Smokey vs. smoky

Smokey is a proper noun and first name, whereas smoky is an adjective referring to an object being filled with or smelling of smoke.

Until recently smokey was an accepted spelling of smoky in the Oxford English Dictionary. However, it is now thought of as old-fashioned.


Elsewhere, the choice ran from interesting daily specials, such as lamb kofta, to tasty, fashionable sandwiches, such as a New York deli-style pastrami, or the Smokey Jo – smoked pork, smoked cheese, coleslaw. [Guardian]

The living symbol of Smokey Bear was an American black bear cub that was trapped in the 1950 Capitan Gap fire that burned 17,000 acres in the Lincoln National Forest in the Capitan Mountains of New Mexico. [Concord Monitor]

“Your photos are a breath of fresh air, even if it’s smoky when you’re stuck in the middle of martial law, a military coup and a lockdown by the Thai army in Bangkok,” writes one expat. [Australian]

3 thoughts on “Smokey vs. smoky”

  1. My first encounter with this word was the phrase ‘smokey eyes’ (make-up). I didn’t realize it could be also written as ‘smoky’ in this meaning, which looks a bit awkward to me. What do you think?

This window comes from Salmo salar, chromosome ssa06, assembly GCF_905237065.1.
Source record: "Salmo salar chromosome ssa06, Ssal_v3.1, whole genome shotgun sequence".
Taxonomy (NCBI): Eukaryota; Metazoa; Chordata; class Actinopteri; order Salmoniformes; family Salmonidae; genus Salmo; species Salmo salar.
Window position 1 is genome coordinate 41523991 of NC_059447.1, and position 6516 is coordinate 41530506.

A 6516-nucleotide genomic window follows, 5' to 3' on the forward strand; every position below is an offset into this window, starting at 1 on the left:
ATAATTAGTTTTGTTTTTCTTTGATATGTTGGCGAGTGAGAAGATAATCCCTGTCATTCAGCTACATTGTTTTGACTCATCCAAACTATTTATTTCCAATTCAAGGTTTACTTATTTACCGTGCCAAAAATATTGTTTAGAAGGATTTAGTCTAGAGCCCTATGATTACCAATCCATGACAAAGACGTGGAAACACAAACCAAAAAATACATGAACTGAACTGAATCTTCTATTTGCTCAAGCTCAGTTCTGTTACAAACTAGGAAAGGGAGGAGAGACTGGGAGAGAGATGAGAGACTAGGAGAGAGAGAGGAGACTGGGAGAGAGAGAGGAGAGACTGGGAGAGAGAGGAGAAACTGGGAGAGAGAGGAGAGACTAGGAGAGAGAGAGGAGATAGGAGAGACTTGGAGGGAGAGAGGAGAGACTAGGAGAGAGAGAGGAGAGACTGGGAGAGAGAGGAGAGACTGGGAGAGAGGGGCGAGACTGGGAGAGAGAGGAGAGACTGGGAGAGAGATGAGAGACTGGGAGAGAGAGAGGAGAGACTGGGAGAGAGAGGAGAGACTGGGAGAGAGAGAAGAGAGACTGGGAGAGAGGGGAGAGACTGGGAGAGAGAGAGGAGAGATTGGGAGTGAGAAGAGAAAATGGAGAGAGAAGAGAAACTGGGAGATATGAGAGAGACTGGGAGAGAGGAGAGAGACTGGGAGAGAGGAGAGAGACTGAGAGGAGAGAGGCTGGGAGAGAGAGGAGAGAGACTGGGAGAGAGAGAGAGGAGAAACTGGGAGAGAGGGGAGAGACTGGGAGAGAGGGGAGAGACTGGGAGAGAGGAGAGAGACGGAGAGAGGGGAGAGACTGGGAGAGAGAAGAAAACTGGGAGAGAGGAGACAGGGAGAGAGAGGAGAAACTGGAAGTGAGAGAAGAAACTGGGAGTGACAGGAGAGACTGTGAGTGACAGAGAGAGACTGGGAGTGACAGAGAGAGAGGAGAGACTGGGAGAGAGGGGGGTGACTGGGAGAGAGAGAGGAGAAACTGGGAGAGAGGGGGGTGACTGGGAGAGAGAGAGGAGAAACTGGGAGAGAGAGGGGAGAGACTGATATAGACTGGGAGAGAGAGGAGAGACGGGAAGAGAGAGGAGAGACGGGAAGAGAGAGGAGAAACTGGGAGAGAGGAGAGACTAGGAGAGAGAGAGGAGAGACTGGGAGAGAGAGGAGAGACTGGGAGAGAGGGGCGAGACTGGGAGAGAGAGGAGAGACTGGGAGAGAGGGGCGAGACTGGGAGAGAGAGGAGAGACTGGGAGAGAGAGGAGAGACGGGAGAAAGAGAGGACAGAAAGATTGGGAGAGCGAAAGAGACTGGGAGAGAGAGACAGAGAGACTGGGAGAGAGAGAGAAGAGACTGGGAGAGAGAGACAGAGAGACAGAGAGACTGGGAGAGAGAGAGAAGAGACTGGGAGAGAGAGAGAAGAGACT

• I’m not a native speaker and I don’t really have much contact with live English, but I’d guess “I’ve got smoky eyes” would mean you’ve got some stinging smoke there… Ok I’m kidding:) On the other hand, let’s check how Google translate sees it:

        (1) I’ve got smoky eyes –Polish–> Mam smoky eyes
        (2) I’ve got smokey eyes –Polish–> Mam smokey oczy

        Translation 1 is correct — in Polish we use this phrase as it is in English, but at the same time Google suggest changing smoky for smokey; but translation 2 goes too far. Well, I know this isn’t a good source of knowledge or anything but I think it still suggests that there is common usage of the spelling ‘smoky eyes’.


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